Writing in the active voice means constructing sentences where the subject performs the action of the verb. It is used when you want your writing to be clear, direct and easy to read. For example:
“ABC Construction built the road.”
‘ABC Construction’ is the subject and performs the action of the verb, in this case, ‘built’. The equivalent passive sentence is:
“The road was built by ABC Construction.”
So, why is the active voice important?
Sentences in the active voice are more direct, often shorter, and to the point, so the reader is less likely to switch off halfway through. The active voice is a more stylish than the passive voice, and works best in tenders, proposals and marketing communications.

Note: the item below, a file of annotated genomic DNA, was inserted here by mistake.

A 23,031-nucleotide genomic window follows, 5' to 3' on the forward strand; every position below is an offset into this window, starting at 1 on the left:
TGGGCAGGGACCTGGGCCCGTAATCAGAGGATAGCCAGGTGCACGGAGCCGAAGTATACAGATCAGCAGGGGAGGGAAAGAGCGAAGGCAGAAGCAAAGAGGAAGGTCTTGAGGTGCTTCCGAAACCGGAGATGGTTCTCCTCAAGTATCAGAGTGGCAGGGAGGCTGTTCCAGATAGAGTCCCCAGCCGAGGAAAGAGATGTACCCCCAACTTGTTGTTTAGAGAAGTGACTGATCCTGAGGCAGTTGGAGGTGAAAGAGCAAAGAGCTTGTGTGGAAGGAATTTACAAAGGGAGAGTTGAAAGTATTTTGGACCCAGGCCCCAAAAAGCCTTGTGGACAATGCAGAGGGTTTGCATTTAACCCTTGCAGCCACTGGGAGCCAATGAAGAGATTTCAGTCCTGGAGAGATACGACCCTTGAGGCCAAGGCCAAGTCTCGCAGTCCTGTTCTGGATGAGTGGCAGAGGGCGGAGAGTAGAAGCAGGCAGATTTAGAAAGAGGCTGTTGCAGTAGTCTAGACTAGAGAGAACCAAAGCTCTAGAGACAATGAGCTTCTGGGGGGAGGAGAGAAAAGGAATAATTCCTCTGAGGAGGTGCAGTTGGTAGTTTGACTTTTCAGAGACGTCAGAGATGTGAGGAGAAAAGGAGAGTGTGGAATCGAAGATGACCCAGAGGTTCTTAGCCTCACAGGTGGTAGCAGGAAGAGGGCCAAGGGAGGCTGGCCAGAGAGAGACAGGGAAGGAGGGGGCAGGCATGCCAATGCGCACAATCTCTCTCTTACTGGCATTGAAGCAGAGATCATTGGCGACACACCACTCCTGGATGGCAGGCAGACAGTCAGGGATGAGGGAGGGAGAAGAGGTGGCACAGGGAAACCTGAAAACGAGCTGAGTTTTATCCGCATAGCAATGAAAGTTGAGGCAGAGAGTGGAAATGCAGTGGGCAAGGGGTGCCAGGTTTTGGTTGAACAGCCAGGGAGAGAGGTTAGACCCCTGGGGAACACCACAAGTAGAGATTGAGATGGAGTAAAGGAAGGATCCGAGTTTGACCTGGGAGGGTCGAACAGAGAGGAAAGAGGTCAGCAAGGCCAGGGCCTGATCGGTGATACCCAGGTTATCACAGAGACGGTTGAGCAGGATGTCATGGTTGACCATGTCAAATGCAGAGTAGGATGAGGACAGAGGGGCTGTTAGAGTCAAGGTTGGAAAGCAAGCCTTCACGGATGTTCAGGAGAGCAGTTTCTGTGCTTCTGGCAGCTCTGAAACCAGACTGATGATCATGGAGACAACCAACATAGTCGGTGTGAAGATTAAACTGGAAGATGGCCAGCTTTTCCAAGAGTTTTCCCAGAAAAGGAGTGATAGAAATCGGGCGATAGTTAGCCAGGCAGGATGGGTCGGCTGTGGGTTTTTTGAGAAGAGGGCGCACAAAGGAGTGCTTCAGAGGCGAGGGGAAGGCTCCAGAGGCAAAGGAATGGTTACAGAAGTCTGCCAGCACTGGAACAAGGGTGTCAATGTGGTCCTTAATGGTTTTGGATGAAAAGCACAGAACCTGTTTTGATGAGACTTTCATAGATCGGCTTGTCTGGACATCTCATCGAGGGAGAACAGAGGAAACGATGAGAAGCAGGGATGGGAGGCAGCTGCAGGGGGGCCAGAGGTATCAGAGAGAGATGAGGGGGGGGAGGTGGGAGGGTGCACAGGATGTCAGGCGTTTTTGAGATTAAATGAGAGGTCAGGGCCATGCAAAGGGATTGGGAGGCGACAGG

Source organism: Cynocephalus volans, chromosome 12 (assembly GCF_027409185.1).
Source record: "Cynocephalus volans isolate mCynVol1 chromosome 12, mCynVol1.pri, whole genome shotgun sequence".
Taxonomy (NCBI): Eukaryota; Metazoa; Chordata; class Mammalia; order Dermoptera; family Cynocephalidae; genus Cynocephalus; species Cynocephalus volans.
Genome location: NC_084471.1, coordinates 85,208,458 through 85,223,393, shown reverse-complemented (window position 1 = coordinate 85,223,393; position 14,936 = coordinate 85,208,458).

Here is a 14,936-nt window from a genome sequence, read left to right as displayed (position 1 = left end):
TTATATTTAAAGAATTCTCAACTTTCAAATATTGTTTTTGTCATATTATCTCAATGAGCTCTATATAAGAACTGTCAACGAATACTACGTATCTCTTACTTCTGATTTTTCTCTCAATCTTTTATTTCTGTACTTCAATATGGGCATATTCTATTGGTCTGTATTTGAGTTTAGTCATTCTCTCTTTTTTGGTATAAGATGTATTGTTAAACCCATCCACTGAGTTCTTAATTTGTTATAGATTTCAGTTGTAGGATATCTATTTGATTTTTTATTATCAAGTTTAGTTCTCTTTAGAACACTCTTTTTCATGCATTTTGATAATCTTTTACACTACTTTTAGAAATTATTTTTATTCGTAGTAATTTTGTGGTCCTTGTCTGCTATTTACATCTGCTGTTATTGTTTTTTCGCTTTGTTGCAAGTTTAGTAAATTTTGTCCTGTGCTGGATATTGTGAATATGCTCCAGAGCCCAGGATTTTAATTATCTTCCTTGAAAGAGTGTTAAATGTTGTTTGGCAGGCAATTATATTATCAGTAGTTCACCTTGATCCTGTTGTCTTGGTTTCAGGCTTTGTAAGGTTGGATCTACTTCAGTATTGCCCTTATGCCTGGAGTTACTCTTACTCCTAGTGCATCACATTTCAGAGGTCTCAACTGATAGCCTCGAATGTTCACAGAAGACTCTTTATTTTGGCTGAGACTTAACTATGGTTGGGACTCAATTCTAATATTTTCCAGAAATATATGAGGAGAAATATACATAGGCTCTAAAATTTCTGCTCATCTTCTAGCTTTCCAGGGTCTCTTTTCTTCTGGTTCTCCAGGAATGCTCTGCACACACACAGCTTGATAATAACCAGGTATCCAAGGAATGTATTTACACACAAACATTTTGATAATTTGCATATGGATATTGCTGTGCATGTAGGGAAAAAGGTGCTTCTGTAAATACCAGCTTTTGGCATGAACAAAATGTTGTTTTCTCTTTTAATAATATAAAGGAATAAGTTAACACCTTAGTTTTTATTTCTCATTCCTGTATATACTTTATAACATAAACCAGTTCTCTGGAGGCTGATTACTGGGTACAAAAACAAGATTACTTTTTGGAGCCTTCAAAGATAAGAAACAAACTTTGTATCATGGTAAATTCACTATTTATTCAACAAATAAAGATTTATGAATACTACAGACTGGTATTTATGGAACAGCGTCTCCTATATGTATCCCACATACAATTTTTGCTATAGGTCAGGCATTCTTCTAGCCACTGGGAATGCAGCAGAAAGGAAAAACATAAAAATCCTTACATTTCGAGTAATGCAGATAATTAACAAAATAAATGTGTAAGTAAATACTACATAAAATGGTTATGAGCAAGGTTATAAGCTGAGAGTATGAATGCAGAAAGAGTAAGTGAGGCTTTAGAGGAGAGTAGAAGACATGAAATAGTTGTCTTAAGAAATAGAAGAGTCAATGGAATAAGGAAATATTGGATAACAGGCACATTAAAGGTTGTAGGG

A simple example is:
Passive: his tender is being submitted by ABC Construction.
Active: ABC Construction is submitting our tender.
In short, complex, passive constructions diminish the intensity of the communication by leading the reader on a wild goose chase for the salient information.
The active voice also makes documents stronger by showing responsibility or giving credit for an action. When we avoid showing responsibility in our writing, we don't give enough information to explain the problem and how to fix it.
In summary, use the active voice:
- When you want your writing to be clear, direct and easy to read
- For firm, straightforward writing; your readers will know where they stand
- In your tenders and proposals: the reader is less likely to switch off.